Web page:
Here's an often tricky subject, depending on who you speak to about it.
Before I begin, it should be noted here that these words ("woman" and "man") could also be translated as "wife" and "husband", which then changes the thrust of this command quite drastically.
This verse, and others similar, are often taken by people to mean that it only applies in a church setting (ignoring the fact that we are the Church - 1 Cor 12:27; Rom 12:5). A little while ago when discussing this topic, an argument was put forth about the 'Woman at the Well' preaching to others (men especially) as she, after speaking with Jesus, went back to her town and proclaimed the Gospel to everyone (Jn 4:39-42). Though the opponents argued that she was permitted due to the fact that she was in a town and not a church.
Despite that, the argument about the woman at the well being "permitted" to teach the Gospel, because it was in a town and not a church building, fails because Paul is basing his logic on the Genesis creation order - which would surely apply universally. We can see this in the very next verse and sentence in 1 Tim 2:
For Adam was formed first, then Eve; and Adam was not deceived, but the woman was deceived and became a transgressor.
So if Paul's logic and subsequent command comes from creation-order, then either everyone is subject to it in every situation, or they aren't at all.
You can't say "do it this way because Adam and Eve, God said so" and tag it with "but only here, here and here" if the argument it based on how God originally designed everything to be. The whole marriage debate is also based on a creation-order logic that God 'made them male and female' (Gen 1:27; Mk 10:6), therefore man/man, woman/woman can't marry - and the church is fighting its hardest to make that apply to all people, secular or otherwise - despite Paul saying judging those outside the church is not our business (1 Cor 5:12). So why in the instance of women being silent, should this same creation-order command from Paul be only situational and the other not?
Leaving aside the silence issue for a moment, those women out there who do keep to this non-authority, staying quiet thing - do you follow the preceding verse as strictly?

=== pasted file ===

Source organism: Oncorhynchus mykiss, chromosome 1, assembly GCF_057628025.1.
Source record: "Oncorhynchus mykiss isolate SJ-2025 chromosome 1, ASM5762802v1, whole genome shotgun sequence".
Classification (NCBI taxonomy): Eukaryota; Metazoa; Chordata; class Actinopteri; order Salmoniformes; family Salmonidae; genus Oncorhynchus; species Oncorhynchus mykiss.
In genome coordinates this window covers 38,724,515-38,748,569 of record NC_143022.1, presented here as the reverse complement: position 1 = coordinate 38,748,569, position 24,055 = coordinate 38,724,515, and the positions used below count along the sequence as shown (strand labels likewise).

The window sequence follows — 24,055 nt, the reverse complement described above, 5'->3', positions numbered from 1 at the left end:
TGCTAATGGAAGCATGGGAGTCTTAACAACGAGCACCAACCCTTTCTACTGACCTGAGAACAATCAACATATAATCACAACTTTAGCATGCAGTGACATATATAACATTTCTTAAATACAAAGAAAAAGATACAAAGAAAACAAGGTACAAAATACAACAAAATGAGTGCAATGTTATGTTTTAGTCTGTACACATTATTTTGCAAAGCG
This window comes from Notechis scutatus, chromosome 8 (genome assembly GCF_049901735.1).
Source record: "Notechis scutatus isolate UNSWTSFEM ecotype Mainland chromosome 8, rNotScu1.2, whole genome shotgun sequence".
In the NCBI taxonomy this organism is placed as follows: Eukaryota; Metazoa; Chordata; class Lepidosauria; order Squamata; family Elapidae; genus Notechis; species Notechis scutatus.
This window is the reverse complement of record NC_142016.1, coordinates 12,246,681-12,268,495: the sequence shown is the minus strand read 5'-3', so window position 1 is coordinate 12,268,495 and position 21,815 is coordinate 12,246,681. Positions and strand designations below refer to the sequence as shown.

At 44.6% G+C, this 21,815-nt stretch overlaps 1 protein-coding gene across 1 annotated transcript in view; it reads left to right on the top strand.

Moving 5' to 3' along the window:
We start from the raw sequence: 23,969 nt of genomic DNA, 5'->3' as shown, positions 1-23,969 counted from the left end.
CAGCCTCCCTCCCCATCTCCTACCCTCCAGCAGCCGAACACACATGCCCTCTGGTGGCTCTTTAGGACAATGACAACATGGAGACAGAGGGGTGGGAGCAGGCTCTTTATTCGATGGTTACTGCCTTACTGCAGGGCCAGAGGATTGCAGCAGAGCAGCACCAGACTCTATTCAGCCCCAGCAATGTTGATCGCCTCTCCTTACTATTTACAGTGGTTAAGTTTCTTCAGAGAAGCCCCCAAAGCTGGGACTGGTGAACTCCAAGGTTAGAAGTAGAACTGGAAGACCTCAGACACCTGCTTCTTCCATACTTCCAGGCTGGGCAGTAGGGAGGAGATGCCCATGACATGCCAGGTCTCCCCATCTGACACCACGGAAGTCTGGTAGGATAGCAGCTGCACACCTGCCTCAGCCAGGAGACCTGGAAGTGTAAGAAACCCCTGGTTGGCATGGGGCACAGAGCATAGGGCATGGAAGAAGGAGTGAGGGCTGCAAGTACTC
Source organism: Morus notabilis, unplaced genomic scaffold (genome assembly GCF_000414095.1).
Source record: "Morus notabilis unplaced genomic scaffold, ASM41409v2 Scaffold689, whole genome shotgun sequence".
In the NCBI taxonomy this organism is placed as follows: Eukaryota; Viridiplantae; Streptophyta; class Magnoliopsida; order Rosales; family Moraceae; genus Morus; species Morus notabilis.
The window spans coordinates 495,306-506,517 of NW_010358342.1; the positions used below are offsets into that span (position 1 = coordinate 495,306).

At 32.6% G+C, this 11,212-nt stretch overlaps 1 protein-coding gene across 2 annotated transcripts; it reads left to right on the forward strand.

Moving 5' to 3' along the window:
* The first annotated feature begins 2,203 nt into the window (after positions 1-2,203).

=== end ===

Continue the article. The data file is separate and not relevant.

...also that the women should dress themselves modestly and decently in suitable clothing, not with their hair braided, or with gold, pearls, or expensive clothes... (v.9)
Do you men who follow the silence of women strictly, also follow this? How many of you make sure your wives don't have a new hairstyle, or wear jewellery or buy nice clothes? Are any women reading this wearing jewelry? Or have their hair styled? Or are wearing expensive designer clothes Surely you should cast all your personal ornaments and fancy clothes away lest you break Paul's command about modesty! Men you should stop your wives, and any woman in the church you may lead, from wearing jewellery, or doing their hair in nice styles - and you better make sure they only buy drab, second-hand clothes from charity shops so as not to fall into the trap of getting immodest, expensive clothing!
But now lets look at 1 Corinthians 14:33-35, where Paul issues a similar command, yet this time it's translated as "husbands" and "wives" rather than generic men/women:
As in all the churches of the saints, women should be silent in the churches. For they are not permitted to speak, but should be subordinate, as the law also says. If there is anything they desire to know, let them ask their husbands at home. For it is shameful for a woman to speak in church.
OK, so, same line of thinking here from Paul it would appear. But before you say "but this is a different situation!" - see how he begins: "As in all the churches of the saints" - ALL the churches. It would seem that this is speaking of the same type of situation as in 1 Timothy, yet this time it's only directed at the married (which the 1 Tim verse could also be, due to the Greek words).
First thing though - "as the law also says": what law? Where is this in the Torah? Even if it is, why is Paul suddenly enforcing the Law when his other letters take so much time to explain our freedom from it (cf. Gal 3:1-14; Gal 5:1-15)?
Cultural and historical explanations of this aside - and common explanations such as men and women sitting separately in Jewish synagogues which then followed through to the early church, (and women/wives then trying to shout across to their husbands causing havoc and Paul calling for order, not submission) - if some men and women, and some denominations in general, are taking Paul so literally on these points, do they sit in silence? And I mean TOTAL silence? Do the wives wait to get home to talk to their husbands about the service? Because remember, it's shameful otherwise (though, interestingly, not a sin per se).
What if you're not married? Do single women just have to go with their questions unanswered? Why is this passage only directed at the married, whereas the other one isn't?
What if 1 Timothy 2:12 was translated with the same marriage logic as 1 Corinthians 14:
I permit no wife to teach or to have authority over her husband; she is to keep silent.
Where does the argument against women leaders go then? She could lead a church as long as her husband isn't present?
Do you think that maybe there's a little more going on in the background to Paul's commands here that we miss due to the time distance since its writing, and the way societies have changed, making these commands say something different now in the 21st century than they would have ever been intended in the 1st century?
Just some thoughts to ponder on. You've got to try and follow the logic of the texts, rather than pulling isolated verses out of various letters to make a point or doctrine.
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